The title is somewhat borrowed from a recent TV series by Prof Hans Rosling, the swedish master statician, and someone I imitated poorly in a couple of recent presentations we have done on the LfI project. One of which you can now see on the Steeple website – the other was at the Diverse 2011 conference in Dublin (the recording of which isn’t yet available).
However, another article has appeared today that contains some germane points when it comes to looking at numbers and the trend to try and make stories from them. Michael Blastland writing in the BBC News Magazine has these points to make (amongst others, I recommend reading the entire article):
There’s danger as well as genius in the ease with which people construct graceful narrative arcs from any two things that grab their attention, like tennis on telly and the business bottom line.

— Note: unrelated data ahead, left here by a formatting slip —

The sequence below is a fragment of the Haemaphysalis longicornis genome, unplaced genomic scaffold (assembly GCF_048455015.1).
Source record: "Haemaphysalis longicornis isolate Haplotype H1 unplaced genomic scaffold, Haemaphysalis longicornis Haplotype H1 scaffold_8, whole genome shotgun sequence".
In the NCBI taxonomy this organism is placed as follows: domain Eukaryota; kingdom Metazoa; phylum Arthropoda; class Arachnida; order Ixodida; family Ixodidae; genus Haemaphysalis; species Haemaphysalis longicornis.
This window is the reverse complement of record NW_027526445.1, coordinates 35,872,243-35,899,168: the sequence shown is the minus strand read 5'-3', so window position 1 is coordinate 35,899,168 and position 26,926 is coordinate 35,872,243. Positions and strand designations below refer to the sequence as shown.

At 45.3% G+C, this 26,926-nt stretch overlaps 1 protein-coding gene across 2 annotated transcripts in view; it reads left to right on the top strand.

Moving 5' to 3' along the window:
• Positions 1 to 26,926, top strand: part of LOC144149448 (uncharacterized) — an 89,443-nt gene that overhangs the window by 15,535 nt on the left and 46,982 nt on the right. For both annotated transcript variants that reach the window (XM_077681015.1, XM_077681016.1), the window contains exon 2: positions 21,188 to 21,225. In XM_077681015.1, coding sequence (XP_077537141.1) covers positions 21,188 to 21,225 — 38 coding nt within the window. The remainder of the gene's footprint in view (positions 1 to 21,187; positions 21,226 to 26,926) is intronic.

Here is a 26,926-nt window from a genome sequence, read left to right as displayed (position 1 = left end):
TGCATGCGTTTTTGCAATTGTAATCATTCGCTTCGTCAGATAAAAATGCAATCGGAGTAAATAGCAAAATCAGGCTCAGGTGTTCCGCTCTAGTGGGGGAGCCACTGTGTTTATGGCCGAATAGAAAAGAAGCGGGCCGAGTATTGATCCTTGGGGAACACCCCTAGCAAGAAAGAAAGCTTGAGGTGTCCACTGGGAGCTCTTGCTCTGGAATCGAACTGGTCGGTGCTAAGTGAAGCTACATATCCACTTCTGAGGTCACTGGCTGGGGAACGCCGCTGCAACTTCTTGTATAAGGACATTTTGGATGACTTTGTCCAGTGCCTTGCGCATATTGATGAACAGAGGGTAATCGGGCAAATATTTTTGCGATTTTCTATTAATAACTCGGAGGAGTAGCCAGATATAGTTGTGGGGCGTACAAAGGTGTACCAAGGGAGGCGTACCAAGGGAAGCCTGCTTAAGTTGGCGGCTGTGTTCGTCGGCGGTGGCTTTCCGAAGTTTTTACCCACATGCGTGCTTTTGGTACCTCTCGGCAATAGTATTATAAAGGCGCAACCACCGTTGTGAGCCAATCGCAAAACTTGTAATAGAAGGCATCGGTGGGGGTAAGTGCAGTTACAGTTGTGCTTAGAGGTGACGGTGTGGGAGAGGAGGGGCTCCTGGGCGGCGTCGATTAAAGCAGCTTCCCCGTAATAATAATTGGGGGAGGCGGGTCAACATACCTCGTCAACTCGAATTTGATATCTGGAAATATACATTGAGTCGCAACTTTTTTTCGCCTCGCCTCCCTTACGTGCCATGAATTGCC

We find this happens all to easily when we look at some of our graphs and the desire to explain them overwhelms the actual information available. Also…
Doing good stats means exercising a pathological interest in the story that might have been missed. Doing politics can seem to mean a near pathological interest in telling us why your story was right all along.
It’s a simple trap to fall into, especially if you’re under pressure to justify your performance under whatever measures you can. As is often the case, stats and numbers in general can be open to a wide degree of interpretation when the actual understanding of their origin and their derivation isn’t understood by those discussing them.